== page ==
CS: I have been involved with Dove for most of my career, even in other countries, and I have watched as it has moved across borders and product categories. Dove is quite an old brand to have continued being successful in the beauty business. It was launched almost 50 years ago in the U.S. as a cleansing bar, and like many successful brands it started with a successful formulation: It does not contain soap; it cleanses in an unusually mild way.
It was successful from the beginning. But the curious thing is that it continued growing every year over the last 50 years and I’m not talking about all the other products, I mean the basic Dove bar has continued to grow. Fifteen years ago, Unilever lost its patent protection and since then we have had a number of companies use the technological formulation that Dove has but that has not stopped it from growing. Often a brand will start with success, but then it gets to what that brand is all about, and what keeps it going is something else. I think it’s a special relationship with the consumer. We worked very hard to do that.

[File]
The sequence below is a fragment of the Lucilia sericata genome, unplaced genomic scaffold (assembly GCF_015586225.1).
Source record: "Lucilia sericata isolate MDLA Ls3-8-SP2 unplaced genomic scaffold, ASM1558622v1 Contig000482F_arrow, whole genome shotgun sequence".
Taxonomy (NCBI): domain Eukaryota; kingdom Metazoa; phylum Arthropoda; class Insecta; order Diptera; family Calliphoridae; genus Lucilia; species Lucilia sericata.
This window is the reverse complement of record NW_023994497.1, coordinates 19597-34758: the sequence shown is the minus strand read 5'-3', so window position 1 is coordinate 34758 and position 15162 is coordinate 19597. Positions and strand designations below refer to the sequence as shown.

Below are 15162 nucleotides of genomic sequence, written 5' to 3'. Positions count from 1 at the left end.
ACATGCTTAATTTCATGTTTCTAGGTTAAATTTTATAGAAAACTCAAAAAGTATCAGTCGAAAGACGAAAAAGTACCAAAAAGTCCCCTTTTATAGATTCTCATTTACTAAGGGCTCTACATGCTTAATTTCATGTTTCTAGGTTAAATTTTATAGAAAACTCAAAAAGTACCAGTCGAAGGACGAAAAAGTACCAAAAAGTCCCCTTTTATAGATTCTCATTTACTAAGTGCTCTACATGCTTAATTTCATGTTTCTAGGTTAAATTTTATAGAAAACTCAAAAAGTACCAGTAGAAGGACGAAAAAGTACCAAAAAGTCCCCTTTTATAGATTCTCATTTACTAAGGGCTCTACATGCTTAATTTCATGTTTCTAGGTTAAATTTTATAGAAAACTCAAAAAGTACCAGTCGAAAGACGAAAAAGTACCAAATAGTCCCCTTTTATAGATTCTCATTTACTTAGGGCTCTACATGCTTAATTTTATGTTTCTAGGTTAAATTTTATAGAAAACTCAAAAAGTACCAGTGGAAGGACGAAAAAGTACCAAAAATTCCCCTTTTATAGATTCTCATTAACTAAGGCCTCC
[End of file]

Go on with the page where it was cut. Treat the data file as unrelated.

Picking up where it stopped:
Loyal users still use Dove because they trust it. Dove is all about trust and doing what it says it does in a very simple, straightforward way. It always had technical superiority that was supported by medical data but we never marketed any of those claims. It was all about real women, no actresses, telling other women about their real experiences with Dove in their own way. That communication continued over the years and across borders and has built an enormously successful franchise and loyal base of users. Whether we are talking about Dove cleansing in the U.S. or Dove hair care in Japan or Dove deodorant in Brazil we do it in the same way, with real women in their own words. It gets to what I call what a brand is all about.